Today’s challenge revolves around optimizing a circular list stitch-and-patch procedure. Part 1 serves as appetizer; the real meat is in part 2, where the circle is a million items long instead of nine, and the number of operations ten millions instead of a hundred. This post is a literate Haskell program.

```
{-# LANGUAGE FlexibleContexts #-}
{-# LANGUAGE RankNTypes #-}
import Control.Monad (replicateM_,zipWithM_)
import Control.Monad.ST.Lazy (ST,runST)
import Data.Array.ST (STArray,newArray_,readArray,writeArray,getBounds)
import Data.Char (isDigit,digitToInt)
```

The gist of the procedure isn’t too hard to implement. It could reasonably be done for part 1 using a `Seq`

uence of Ints, or even a simple list.

The issue is scaling it up to part 2.

The key observation is that no matter the representation, we need a fast access operation to a move’s destination. This is trickier than it looks.

But first the cause. The procedure involves moving three adjacent cups from a spot on the circle to another. This is a globally logarithmic operation on `Seq`

. So our general complexity is *O*(*R*×(cost(access cursor)+cost(access destination)+log*N*))

The cost of accessing the cursor can easily be kept *O*(log *N*) by storing its position alongside the circle, or by always shifting the `Seq`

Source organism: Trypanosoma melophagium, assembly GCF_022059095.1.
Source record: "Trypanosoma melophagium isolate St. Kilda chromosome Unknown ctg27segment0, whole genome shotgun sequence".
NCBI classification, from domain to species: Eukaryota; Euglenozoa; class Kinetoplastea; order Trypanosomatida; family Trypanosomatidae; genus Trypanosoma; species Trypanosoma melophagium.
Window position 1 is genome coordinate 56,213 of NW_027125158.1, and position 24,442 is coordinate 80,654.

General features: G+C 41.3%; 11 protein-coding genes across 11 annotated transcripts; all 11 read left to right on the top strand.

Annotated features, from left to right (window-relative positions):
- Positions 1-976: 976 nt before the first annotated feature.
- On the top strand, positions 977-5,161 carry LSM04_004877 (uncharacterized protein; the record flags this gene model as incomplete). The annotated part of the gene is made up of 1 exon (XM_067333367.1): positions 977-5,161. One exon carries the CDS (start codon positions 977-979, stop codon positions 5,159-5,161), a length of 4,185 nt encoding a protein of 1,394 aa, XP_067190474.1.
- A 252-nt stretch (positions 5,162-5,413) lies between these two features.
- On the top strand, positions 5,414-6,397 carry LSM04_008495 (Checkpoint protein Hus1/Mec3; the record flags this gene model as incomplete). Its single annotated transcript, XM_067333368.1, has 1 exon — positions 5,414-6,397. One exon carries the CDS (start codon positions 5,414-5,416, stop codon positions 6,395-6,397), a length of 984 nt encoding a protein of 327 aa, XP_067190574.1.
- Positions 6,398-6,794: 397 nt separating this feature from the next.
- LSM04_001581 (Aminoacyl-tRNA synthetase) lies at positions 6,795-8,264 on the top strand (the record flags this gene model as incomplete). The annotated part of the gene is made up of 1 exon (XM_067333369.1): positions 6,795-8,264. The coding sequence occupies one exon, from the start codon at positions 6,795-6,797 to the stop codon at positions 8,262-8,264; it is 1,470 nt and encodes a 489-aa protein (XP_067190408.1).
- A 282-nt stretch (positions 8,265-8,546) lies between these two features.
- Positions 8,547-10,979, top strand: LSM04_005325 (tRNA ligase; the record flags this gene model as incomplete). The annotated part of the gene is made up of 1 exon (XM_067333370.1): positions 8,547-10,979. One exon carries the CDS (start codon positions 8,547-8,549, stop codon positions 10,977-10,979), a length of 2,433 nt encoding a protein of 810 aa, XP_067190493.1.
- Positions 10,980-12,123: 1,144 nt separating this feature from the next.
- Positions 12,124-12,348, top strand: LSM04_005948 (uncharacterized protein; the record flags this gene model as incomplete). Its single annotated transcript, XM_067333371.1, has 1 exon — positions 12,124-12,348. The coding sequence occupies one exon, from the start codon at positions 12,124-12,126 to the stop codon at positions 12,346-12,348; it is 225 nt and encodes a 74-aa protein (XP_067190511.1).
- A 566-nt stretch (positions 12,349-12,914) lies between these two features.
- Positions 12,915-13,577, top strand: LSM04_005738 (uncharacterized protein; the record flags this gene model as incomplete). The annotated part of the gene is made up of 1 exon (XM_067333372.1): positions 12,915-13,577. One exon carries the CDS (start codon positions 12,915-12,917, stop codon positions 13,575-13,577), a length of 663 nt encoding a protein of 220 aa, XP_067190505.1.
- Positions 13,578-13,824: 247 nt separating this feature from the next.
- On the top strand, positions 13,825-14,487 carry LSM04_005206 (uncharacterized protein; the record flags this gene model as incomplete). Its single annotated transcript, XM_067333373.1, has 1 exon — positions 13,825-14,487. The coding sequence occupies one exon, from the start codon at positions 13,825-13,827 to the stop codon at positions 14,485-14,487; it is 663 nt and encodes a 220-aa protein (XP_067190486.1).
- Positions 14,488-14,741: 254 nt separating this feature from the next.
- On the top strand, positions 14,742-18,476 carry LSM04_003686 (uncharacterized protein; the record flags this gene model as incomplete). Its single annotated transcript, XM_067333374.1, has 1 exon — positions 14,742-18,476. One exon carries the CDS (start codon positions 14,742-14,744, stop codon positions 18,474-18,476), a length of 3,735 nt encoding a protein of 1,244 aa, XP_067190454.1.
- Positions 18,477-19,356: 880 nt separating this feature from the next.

to it and keeping it at index 0. The cost of accessing the destination, on the other hand, is that of a linear scan if we don’t do anything smart about it. That would bring the complexity to *O*(*R* × *N*), which is too much, so we *have* to do something about it.

Any attempt to store indices is going to have to confront itself with the cost of updating them when the strings of 3 are moved around. It’s going to be too much as well.

So an idea would be to store a cup’s destination in a representation that isn’t affected by our shifting stuff around. One way to do this would be with an explicit node representation:

`data Node = Node { nodeLabel :: Int, nodeDestination :: Node }`

(This is isomorphic to the standard Haskell list.)

But that doesn’t solve everything. We still need to keep track of the editing that goes around. And using any container-based approach hits the same class of problem: we either need to update half of the circle at each move or can’t do anything useful with the `Node`

accessor.

The solution is to move the structure information to the node *and make it mutable*.

```
data Node s = Node
nodeLabel :: Int
{ nodeNextClockwise :: STRef s Node
, nodeDestination :: Node
, }
```

Now the whole circle can be addressed from just a `Node`

. We still need to allocate all of them, and we know how many we have in advance, so we can store them in an array.

`type State s = Array Int (Node s)`

But… if they have a stable offset in the array, like, say, their label, we don’t need to store a destination link at all, we can compute it in constant time given a label!

```
data Node s = Node
nodeLabel :: Int
{ nodeNextClockwise :: STRef s Node
, }
```

But then we can just simplify that node type to a simple integer: its clockwise neighbor .

`type State s = STArray s Int Int`

So my state is an array of cups indexed by cups, representing the next one in the circle. With the cup labels being 1-based, this has the added bonus that I can store the link to the current cup right there, at index 0.